AMERICAN GIGOLO, the 1980 film starring Richard Gere and Lauren Hutton, epitomised the excess that would come to define the 1980s. The cocaine, the cars, the synth-heavy music all served as the alluring backdrop to the life of Julian Kay (Gere), the “highest paid lover in Beverly Hills”. And while Gere puts on a career-defining performance, it’s not so much what he says or does, as what he wears. Each scene is accompanied by an outfit that helped set the stylistic tone for the preceding decades.

“To me, the clothes and the character were the same,” the director Paul Shrader later said of his protagonist. “I mean, this is a guy who does a line of coke in order to get dressed.”

The person responsible for said clothes was a then up-and-coming Italian designer by the name of Giorgio Armani. Having released his first collection just five years prior, Armani brought about a shift in menswear from traditional fabrics into linen, allowing for a more relaxed silhouette, while softer colours like beige, brown and moss green replaced the harsher blacks and navies of the ’70s. There was an effortless appeal to Armani’s man, a sexiness that balanced elegance with uncompromising masculinity.

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Of course, Giorgio Armani didn’t stop with American Gigolo. After the zeitgeist-shaping film, he became the most in-demand designer in Hollywood, creating bespoke garments for leading actors from Robert De Niro and Kevin Costner to George Clooney and Brad Pitt. Then came the red carpets. Understanding the cultural appeal of actors, Armani started dressing stars for premieres and events, introducing a new avenue for expression beyond the screen. Indeed Armani’s influence on red carpet fashion is the subject of a new book by Dijanna Mulhearn, Red Carpet Oscars, for which Armani himself wrote the introduction.

“It was a mutual attraction that created a lasting dialogue,” writes the designer. “Prior to that, fashion designers and international red-carpet occasions rarely crossed paths…These men and women turned to me, immediately intuiting that a new natural and essential elegance could help increase their star power without slipping into anachronistic excesses.”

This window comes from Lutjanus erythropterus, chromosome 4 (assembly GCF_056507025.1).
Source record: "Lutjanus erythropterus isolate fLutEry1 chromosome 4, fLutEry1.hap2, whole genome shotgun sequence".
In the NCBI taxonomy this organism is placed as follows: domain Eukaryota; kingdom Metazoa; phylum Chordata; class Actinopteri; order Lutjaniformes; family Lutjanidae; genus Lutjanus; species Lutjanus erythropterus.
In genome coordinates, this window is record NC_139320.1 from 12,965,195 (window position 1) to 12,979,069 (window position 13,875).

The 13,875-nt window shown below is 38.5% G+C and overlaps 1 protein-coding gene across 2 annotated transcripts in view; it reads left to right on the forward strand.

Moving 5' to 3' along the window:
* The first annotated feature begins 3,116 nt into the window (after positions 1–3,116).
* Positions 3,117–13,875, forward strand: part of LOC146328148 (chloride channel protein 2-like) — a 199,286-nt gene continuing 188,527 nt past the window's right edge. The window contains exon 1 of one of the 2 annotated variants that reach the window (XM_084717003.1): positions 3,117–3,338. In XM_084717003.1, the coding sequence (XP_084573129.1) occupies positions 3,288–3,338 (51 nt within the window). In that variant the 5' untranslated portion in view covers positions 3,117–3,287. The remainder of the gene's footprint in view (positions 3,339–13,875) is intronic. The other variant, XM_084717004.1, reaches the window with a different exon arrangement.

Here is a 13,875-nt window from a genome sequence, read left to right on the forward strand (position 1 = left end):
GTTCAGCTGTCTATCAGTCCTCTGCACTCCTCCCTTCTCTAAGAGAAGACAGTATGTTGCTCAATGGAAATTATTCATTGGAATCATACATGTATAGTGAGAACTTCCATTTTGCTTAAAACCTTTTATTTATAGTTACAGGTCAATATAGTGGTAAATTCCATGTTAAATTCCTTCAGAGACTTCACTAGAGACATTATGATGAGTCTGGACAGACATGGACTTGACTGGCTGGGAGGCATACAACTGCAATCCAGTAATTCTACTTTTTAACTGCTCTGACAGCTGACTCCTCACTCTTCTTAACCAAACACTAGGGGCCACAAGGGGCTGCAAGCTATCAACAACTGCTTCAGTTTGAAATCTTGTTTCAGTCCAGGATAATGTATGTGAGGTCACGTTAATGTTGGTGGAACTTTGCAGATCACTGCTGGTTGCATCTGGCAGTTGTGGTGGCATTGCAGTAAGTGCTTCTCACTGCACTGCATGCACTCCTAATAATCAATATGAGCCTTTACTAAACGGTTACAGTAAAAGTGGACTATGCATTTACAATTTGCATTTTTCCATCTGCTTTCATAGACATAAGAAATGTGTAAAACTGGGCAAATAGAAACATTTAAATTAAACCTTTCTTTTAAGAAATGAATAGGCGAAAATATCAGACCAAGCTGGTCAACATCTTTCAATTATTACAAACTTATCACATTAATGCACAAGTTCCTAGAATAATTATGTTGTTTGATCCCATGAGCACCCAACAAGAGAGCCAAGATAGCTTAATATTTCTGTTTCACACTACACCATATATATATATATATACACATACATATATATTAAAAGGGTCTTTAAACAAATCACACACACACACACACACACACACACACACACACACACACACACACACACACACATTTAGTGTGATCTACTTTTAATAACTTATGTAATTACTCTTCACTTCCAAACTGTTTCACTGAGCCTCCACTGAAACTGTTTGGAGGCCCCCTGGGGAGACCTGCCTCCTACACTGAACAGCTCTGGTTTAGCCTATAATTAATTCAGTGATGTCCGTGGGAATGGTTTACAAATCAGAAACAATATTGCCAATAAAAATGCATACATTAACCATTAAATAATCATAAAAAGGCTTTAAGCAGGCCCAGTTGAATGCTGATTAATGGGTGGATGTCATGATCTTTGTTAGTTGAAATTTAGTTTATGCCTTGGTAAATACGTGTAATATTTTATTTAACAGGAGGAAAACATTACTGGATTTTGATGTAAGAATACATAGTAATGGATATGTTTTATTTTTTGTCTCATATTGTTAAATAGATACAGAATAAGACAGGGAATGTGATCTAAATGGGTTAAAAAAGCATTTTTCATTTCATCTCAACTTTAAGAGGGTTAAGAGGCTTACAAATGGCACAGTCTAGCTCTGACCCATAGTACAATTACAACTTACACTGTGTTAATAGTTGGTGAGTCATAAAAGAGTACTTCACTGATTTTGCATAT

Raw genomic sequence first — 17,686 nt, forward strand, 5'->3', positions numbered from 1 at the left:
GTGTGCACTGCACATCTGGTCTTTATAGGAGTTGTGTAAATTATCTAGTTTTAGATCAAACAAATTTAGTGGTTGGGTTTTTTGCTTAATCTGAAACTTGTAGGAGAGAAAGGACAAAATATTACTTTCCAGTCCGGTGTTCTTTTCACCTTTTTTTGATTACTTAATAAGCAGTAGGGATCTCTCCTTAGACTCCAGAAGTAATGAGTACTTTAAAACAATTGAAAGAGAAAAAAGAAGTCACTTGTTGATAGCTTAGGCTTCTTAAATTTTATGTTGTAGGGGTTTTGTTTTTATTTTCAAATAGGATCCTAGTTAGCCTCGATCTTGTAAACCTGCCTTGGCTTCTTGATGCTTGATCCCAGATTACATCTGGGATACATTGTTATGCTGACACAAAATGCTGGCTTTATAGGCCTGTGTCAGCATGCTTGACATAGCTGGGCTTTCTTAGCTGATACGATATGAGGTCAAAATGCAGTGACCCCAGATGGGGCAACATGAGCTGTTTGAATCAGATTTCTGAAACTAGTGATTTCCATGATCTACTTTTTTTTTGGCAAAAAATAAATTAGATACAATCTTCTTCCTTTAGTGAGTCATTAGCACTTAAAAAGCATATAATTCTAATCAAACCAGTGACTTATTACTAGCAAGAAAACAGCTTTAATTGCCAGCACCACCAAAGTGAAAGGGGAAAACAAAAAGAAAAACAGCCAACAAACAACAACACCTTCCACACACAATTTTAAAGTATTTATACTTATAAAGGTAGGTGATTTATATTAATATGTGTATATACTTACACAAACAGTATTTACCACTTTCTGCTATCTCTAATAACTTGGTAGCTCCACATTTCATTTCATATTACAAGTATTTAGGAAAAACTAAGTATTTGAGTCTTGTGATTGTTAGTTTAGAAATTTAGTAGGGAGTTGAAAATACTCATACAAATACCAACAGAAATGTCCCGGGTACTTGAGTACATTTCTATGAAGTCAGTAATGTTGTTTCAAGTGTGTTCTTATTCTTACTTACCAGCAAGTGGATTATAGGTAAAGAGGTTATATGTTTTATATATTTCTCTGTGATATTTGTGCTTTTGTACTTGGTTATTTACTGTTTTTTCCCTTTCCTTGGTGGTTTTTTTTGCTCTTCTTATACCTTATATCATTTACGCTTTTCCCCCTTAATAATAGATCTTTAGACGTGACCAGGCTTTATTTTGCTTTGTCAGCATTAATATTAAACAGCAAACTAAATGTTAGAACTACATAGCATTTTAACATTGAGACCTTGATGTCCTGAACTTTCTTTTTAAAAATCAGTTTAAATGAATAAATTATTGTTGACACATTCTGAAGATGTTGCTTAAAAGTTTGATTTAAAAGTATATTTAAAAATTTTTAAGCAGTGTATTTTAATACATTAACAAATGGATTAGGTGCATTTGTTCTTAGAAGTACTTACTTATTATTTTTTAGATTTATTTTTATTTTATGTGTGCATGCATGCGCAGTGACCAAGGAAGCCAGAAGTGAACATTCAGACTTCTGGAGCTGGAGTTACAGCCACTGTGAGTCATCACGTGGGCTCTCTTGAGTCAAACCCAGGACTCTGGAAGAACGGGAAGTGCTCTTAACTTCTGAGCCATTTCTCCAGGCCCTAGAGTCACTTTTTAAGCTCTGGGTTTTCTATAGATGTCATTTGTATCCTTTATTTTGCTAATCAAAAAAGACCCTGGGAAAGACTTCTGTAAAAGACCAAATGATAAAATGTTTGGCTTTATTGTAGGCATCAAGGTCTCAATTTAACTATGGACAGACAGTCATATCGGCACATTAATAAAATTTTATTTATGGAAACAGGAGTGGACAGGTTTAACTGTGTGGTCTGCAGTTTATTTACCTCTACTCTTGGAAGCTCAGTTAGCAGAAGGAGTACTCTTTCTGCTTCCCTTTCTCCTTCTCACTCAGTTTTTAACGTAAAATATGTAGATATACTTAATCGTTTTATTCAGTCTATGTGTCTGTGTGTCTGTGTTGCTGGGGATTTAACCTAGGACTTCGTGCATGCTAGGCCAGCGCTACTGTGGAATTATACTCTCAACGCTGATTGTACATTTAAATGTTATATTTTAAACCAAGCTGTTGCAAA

Thankfully, this “natural and essential elegance” is available to those of us not destined to appear on a red carpet any time soon. Giorgio Armani’s made to measure service combines the designer’s minimalist style with bespoke craftsmanship, creating tailored garments that cover formalwear and refined casual wear. In both the Sydney and Melbourne Giorgio Armani boutiques, senior made to measure specialists are available for individual consultations, and remain on hand to guide you through the process from designing to purchase and beyond. 

Should you need some inspiration, we’ve rounded up a selection of Giorgio Armani’s most iconic moments in cinema.

Giorgio Armani’s best designs in cinema


American Gigolo, 1980

Sparking the collaboration between fashion and film was Richard Gere’s portrayal of Armani-wearing Julian Kay.


The Untouchables, 1987

Giorgio Armani dressed three Hollywood heavyweights in Robert De Niro, Kevin Costner and Sean Connery.


The Bodyguard, 1992

Costner is dressed once again, this time for his role supporting Whitney Houston.


Ocean’s 13, 2007

George Clooney and Brad Pitt go about their heist business dressed in head-to-toe Giorgio Armani.


Inglorious Basterds, 2009

The white suit Pitt wears as Naxi hunter Aldo Raine is classic Armani.


Mission Impossible: Ghost Protocol, 2011

Tom Cruise’s Ethan Hunt wears an evening suit designed by the Italian fashion icon.


The Dark Knight Rises, 2012

Working with Oscar winning costume designer Lindy Hemming, Armani created two bespoke suits to be worn by Christian Bale.


Giorgio Armani rewrites the narrative

Daniel Craig’s party tux is a good argument for a seventies Bond reboot